McSwain & Beck get new titles and here is why…


When I wrote the first book in my McSwain & Beck series I used foreshadowing to illustrate there was a military and patriotic tone to my series, using hints about the past of my characters and certain themes within the story, itself, that would be introduced as the series progressed. For instance, readers learn that the main character’s father was in the military, more of which she learns more about later. The fictional town, Sutter Beach, created for the series, has military bases and housing, and a harbor that hosts a military museum where ships, submarines, and antique aircraft from previous wars, are on display and frequented by tourists, and the streets have military names.

Because of the above, I chose a name that was also military related, but also fit into the plot of the story, and it came to be known as Gone at Zero Hundred 00:00. At the time of naming the title, I had no idea how many people were unaware of what military time was. Because of that, I can’t tell you how many emails I received during the time since the book was published with potential readers asking me: “What does the title mean?” I responded to the emails, but when a good number of them informed me that the lack of knowledge on the title was (one) of the reasons they didn’t purchase the book right away, or chose not to purchase it at all, I knew I had to do something. If readers were choosing not to purchase the first title of the series, chances were good they were bypassing the second book, and also the prequel, which introduces readers to the characters and fictional town depicted in the series.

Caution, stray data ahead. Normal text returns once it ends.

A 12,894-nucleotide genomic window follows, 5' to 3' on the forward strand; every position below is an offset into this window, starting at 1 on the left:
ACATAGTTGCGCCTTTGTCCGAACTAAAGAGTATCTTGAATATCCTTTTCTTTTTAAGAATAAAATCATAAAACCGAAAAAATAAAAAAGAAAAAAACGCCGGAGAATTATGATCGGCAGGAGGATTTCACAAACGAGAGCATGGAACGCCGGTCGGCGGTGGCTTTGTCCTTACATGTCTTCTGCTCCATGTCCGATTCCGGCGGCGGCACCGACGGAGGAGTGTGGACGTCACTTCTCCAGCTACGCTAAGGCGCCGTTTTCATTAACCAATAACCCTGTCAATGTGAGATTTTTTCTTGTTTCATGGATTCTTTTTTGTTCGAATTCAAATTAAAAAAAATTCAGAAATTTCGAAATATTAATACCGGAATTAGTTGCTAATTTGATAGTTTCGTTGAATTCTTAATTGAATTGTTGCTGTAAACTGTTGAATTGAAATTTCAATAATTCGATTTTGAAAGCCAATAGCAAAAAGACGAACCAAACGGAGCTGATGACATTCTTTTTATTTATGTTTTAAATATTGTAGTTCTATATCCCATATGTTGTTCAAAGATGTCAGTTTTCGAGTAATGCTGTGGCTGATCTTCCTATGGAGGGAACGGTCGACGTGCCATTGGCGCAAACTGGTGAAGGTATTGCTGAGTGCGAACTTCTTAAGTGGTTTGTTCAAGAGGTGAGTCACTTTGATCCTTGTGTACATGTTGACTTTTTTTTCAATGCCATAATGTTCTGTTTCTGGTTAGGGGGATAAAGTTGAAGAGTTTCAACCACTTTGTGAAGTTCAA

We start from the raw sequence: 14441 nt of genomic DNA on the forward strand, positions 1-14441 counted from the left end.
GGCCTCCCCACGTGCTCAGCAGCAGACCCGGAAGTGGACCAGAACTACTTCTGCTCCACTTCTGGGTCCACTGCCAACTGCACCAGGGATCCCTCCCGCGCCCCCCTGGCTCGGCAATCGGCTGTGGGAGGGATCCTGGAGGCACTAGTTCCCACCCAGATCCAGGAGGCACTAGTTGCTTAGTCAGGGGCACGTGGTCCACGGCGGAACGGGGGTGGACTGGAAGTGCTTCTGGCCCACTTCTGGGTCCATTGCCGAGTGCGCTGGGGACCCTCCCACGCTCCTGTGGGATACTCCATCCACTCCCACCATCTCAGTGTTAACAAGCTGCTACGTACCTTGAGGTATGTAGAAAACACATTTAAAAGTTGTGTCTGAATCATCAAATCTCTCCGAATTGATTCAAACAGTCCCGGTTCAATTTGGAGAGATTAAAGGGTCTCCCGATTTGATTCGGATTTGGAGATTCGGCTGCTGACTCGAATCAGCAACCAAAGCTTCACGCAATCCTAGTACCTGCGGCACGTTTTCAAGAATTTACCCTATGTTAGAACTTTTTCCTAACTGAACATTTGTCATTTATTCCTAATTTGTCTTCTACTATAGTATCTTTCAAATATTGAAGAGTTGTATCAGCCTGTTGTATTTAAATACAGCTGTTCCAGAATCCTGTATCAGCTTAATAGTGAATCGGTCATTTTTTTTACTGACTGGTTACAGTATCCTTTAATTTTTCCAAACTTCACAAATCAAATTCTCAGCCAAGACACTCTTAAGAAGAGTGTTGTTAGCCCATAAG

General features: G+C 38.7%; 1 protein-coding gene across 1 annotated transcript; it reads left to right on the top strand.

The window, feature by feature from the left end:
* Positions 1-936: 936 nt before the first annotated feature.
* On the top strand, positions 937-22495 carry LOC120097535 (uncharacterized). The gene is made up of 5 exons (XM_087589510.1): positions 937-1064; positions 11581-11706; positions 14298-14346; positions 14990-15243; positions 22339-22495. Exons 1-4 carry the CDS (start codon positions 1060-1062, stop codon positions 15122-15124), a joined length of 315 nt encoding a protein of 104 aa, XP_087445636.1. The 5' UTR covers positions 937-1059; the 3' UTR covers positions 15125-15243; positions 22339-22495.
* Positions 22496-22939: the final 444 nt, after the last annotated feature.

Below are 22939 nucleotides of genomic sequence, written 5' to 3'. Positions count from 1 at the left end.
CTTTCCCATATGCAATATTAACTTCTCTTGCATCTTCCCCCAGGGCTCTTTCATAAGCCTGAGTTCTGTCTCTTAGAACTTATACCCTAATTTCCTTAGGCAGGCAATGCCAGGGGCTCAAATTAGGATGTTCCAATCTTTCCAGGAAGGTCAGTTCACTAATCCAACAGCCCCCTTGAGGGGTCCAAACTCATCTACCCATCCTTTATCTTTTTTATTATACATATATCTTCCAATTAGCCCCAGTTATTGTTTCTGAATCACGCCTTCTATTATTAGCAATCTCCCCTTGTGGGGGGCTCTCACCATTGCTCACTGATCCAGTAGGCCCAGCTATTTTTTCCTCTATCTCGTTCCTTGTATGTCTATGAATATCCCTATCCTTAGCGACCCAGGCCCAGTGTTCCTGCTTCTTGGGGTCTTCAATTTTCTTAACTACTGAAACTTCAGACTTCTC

Even with my error in title, the book was able to reach best-seller status early on due to various marketing efforts; offering free promos joining Kindle Select; teaming up with other authors; giveaways; and other efforts, but the book has since slowed while I focused on the next books in the series. Indie authors have to keep up the efforts in marketing, or the books just go by the wayside.

Logically, I knew it would take several books before anyone even noticed a series or an author’s name, but I was in it for the long hall, so was willing to admit to mistakes being made, and do what was necessary to correct those issues for branding purposes. Since I am currently prepping to publish Spy Games, the third book in the series aside from the prequel; and on the advice of a producer friend of mine, it was recommended I change the title to be more aligned with the title, Spy Games, and a series as a whole.

One might ask, won’t that confuse readers? To that I say: if a reader already purchased the book, or books, they cannot purchased them a second time, so it shouldn’t impact them at all. The ASIN numbers are the same so the new title and covers will automatically be updated in their Kindle. Plus, I have added a statement at the beginning of my descriptions alerting readers of the title it was previously published under. Chances are, anyone who already purchased the book won’t notice. The hope is to get new readers interested in the series as future books are published. The only real issue has to do with the printed books, which only means more work for me, as the author, since I have to change out the ISBN numbers, etc. But again, that shouldn’t impact the readers.

Will it be worth it?

Just changing a title will not guarantee success. There are multiple steps an author has to take in order to succeed, and it is a constant effort. Success also means different things to different people. One of the biggest rewards for me, however, is to have a reader reach out and let me know they enjoyed a story I wrote, or loved the characters and wanted to read more about them. I’ve been lucky enough to hear such words and hopefully can continue to keep readers interested in their adventures.

As shown above, here are the new titles and covers in the proper order:

ILLICIT GAMES (Book 0 Prequel)






SPY GAMES (Book 3) (Available for Pre-Order February 2017)